The murderers were hardened criminals. Both had served prison time and one had killed another prisoner in self-defense while he was confined in Alcatraz. They were heavily armed with revolvers, autoloading pistols, and shotguns in preparation for committing bank robberies and armored truck heists.
The timer and the target sometimes tell interesting and unexpected tales. A long held opinion is that a longer barrel is easier to shoot, both in terms of accuracy and shot to shot recovery, than a shorter barrel. For #wheelgunwednesday, I decided to put this theory to the test. Several different revolvers of varying frame sizes, weights, and barrel lengths were used to shoot a standard drill and compare results.
Justin Dyal wrote an article for SWAT Magazine about a drill he created called Five-Yard Roundup. It was used as the semi-final test at the Rangemaster 2018 Tactical Conference. Especially in the context of snub revolvers, it’s a good test of skills that may be required for personal protection.
Proverbs 26:17 English Standard Version (ESV)
Whoever meddles in a quarrel not his own is like one who takes a passing dog by the ears.
Our Decisions usually determine our Outcomes as I’ve mentioned in a previous post. Many, if not most, of our decisions are made ahead of time. When we make the same decision repeatedly over time, that is obviously the case. If we have made bad decisions ahead of time, the likelihood we WON’T select that decision from our list of options is minuscule.
This past weekend, Friday through Sunday, was the 20th Anniversary Rangemaster Tactical Conference. I have a long history of wheelgunning at the Conference, having shot it with a revolver in 1999 through 2001.
This year was no exception. I’ve also taught for many years at the Conference. This year I decided to re-visit teaching my Intro to Snubby Skills block of instruction. One of the other trainers had to cancel due to a family emergency. This gave me the opportunity to conduct my class on both Friday and Saturday. A total of 37 shooters took the two classes. I kept it to two hours and less than 50 rounds. Shooters sometimes lose their focus if the class is longer or the round count is higher and I want to set them up for success.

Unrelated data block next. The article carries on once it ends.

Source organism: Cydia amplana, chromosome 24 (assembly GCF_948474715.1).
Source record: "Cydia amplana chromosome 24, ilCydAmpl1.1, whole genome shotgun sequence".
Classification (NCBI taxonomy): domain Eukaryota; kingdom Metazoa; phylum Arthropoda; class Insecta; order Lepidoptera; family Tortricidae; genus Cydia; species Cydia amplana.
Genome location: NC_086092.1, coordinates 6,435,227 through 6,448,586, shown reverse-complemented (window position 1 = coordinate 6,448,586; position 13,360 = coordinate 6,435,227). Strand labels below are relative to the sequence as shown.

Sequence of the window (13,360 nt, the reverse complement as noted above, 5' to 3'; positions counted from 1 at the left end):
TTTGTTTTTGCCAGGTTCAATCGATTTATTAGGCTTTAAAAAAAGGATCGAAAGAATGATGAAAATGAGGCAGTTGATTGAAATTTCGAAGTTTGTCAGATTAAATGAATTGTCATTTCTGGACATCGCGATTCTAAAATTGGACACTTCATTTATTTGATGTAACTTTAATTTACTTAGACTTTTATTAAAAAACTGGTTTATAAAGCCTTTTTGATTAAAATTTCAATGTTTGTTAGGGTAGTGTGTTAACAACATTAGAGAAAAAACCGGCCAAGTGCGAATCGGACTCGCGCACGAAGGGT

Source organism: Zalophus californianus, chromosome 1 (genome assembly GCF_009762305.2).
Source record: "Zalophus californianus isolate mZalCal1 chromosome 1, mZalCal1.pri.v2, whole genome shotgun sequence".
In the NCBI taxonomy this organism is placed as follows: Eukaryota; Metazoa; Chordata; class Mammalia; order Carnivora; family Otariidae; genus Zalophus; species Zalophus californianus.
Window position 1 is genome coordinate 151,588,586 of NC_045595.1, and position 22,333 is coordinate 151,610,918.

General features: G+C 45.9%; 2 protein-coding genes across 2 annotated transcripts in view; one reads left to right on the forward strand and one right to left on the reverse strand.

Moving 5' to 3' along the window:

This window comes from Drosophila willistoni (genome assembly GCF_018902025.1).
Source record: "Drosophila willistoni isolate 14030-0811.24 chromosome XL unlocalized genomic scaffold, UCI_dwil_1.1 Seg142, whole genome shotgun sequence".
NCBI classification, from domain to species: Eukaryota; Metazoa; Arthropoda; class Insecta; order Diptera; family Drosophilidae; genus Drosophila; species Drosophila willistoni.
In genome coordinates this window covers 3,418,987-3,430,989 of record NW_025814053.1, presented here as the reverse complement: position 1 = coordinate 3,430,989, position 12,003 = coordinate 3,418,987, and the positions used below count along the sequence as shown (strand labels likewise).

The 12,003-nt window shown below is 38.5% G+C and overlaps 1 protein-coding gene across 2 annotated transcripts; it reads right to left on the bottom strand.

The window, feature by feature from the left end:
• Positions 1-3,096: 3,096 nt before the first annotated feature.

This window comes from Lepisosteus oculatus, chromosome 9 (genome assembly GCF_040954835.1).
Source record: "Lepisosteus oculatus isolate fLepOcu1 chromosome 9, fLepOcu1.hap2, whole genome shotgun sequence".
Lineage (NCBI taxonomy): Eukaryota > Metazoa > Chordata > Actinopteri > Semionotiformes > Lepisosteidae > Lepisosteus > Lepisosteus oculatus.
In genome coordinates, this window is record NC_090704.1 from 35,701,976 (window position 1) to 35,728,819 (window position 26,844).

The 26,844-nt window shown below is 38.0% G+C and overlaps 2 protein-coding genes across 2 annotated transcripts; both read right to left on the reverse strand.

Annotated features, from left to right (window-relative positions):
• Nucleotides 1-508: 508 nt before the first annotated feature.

The topics I focused on were:
- Grip the snub firmly
- See the sights
- Press the trigger smoothly
We did all the drills dry first and then live. For the live practice, most included spinning the cylinder after a few shots to create a ball and dummy drill. Revolvers do this much more efficiently than autoloaders. I also emphasize loading with loose rounds because speedloaders are not as secure an ammunition holding device as an autoloader’s magazine.
As the final exercise, the shooters fired all five shots into an eight inch circle, reloaded with two loose rounds and then fired both shots at a facial target 3 inches by 4 inches. This is a good exercise for practicing shooting quickly and then accurately.
After the second class, I then shot the Pistol Match with a Model 65 S&W revolver. Out of 186 people who chose to shoot the Match, two of us used revolvers. The Match featured turning targets, which made it both challenging and fun. The entire match is shot with the shooter’s equipment concealed.
I’ve been using a Galco Walkabout holster for my J Frame so I used a homemade Kydex centerline speedloader carrier. I’m finding that a speedloader carrier at the centerline is extremely fast. One observer noted that on the Stage that required a mandatory reload, I finished first among my squad.
For each string, we had to shoot a given number of rounds in a fixed amount of time while the target faced. Those who fired a perfect score made it into the Semi-Finals.
The Semi-Finals were held on Sunday morning. Turning targets were used again but this time the Course of Fire was only 10 rounds and was shot on a B-8 25-Yard Timed and Rapid Fire Target. The Course of Fire is revolver neutral but I threw two shots into the 7 ring and that put me out of the running for the Final Shootoff.